So, rocks are racist now.
Yes, the University of Madison is removing a large rock that was pulled out of a nearby hill in 1925.
UW-Madison will remove a 70-ton boulder from the heart of campus Friday morning following calls over the past year from students of color who view the rock as a symbol of the university's racist past.
Chamberlin Rock, located on top of Observatory Hill, is named in honor of Thomas Crowder Chamberlin, a geologist and former university president. But for some students of color on campus, the rock represents a painful history of discrimination.
WHY, you ask?
- Was the rock used in the slave trade?
- Was it a monument to a super racist person?
- Was it used as the site of lynchings or KKK rallies?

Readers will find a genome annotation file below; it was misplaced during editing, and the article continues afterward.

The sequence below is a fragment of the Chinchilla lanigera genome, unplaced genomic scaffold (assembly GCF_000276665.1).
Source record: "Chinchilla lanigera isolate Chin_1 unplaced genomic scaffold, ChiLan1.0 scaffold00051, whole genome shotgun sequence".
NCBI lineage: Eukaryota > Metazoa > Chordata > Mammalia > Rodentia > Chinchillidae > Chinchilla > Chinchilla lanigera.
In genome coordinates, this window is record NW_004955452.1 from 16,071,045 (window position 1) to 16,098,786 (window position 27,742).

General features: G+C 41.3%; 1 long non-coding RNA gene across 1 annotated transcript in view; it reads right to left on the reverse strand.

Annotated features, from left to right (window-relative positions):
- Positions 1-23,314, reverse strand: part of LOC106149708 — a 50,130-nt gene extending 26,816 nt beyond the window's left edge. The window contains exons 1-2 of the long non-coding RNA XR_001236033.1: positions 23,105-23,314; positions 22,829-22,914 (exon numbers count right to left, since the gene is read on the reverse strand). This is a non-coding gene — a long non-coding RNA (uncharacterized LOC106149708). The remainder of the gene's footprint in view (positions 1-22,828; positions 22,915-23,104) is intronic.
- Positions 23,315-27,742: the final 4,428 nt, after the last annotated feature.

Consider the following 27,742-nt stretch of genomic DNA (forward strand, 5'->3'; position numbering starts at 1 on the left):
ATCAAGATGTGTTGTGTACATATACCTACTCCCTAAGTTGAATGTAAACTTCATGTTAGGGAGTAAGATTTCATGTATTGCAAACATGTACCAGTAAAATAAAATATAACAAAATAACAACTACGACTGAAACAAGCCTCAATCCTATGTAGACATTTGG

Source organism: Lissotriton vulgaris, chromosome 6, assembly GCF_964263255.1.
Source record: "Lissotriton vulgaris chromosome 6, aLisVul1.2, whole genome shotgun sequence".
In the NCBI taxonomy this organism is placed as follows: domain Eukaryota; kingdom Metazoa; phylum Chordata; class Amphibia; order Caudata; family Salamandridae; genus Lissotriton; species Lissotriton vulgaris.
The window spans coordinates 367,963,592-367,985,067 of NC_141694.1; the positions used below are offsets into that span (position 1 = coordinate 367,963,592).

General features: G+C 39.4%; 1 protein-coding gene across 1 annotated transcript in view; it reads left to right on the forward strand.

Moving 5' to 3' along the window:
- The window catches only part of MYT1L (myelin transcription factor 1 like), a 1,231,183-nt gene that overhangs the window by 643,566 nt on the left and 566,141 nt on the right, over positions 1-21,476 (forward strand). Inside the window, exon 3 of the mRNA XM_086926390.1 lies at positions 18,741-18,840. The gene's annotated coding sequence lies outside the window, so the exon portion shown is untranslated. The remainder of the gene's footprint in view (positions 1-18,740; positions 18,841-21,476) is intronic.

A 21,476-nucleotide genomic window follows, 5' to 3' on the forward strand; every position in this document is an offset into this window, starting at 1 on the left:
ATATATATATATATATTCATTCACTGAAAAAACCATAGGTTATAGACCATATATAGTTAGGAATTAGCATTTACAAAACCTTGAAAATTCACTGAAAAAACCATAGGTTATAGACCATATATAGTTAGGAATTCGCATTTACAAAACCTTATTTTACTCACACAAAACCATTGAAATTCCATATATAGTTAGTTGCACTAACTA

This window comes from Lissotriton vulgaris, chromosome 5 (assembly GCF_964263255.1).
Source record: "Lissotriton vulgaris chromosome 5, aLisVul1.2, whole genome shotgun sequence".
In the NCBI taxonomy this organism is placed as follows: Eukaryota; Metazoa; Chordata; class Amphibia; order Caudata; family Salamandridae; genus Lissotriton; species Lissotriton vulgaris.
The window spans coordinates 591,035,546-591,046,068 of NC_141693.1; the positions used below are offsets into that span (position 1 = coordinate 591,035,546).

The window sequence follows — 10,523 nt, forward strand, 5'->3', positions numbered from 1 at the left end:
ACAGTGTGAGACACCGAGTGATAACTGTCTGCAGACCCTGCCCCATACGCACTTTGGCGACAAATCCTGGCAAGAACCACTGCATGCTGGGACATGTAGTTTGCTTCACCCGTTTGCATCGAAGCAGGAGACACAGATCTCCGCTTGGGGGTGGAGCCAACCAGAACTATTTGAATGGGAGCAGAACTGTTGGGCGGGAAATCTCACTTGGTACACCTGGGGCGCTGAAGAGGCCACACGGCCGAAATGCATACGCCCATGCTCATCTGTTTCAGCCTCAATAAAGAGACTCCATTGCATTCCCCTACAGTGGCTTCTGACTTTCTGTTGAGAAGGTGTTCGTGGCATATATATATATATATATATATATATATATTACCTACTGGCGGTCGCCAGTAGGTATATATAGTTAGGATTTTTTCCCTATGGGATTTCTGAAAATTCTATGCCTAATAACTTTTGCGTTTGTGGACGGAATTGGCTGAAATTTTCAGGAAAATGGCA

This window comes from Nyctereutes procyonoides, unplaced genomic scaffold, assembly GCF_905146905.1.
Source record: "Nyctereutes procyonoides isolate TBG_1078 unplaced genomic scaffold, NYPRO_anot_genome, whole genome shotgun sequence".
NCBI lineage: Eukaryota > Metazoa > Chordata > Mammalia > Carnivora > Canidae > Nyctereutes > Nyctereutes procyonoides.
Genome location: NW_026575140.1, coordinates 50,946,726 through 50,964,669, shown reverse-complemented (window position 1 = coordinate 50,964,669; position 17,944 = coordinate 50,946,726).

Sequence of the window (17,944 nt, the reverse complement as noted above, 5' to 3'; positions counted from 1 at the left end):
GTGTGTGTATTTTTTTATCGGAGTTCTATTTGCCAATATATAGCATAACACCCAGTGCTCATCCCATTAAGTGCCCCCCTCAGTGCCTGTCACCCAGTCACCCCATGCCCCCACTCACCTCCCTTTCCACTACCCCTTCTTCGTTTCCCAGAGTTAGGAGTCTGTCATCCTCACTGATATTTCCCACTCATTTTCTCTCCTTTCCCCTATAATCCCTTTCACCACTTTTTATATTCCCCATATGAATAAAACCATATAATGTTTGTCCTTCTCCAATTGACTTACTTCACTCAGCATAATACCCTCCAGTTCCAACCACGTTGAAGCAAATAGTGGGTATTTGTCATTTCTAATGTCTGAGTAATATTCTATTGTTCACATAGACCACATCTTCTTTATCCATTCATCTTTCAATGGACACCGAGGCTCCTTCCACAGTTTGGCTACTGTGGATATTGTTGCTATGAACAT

Nope. But the rock was – like every other dark boulder at the time – once called a "n*****head" in a newspaper.
The boulder was referred to as a "n——-head" — a commonly used expression in the 1920s to describe any large dark rock — at least once in a 1925 Wisconsin State Journal story. University historians have not found any other time that the term was used but said the Ku Klux Klan was active on campus at that time.
So, to sum up, a common geological term with racial implications was used once in a 1925 news story to describe the rock, and despite the term not being used by anyone in campus since, it should be removed because the KKK was also around at the time... even though they had nothing to do with the rock...
What a time to be alive.
Stellar reporting! Seriously, this whole story shows how well adjusted and wise our universities are today.
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P.S. While you're here, watch our latest video about gaffemaster Joe Biden's "most profound and inspirational quotes" 😆: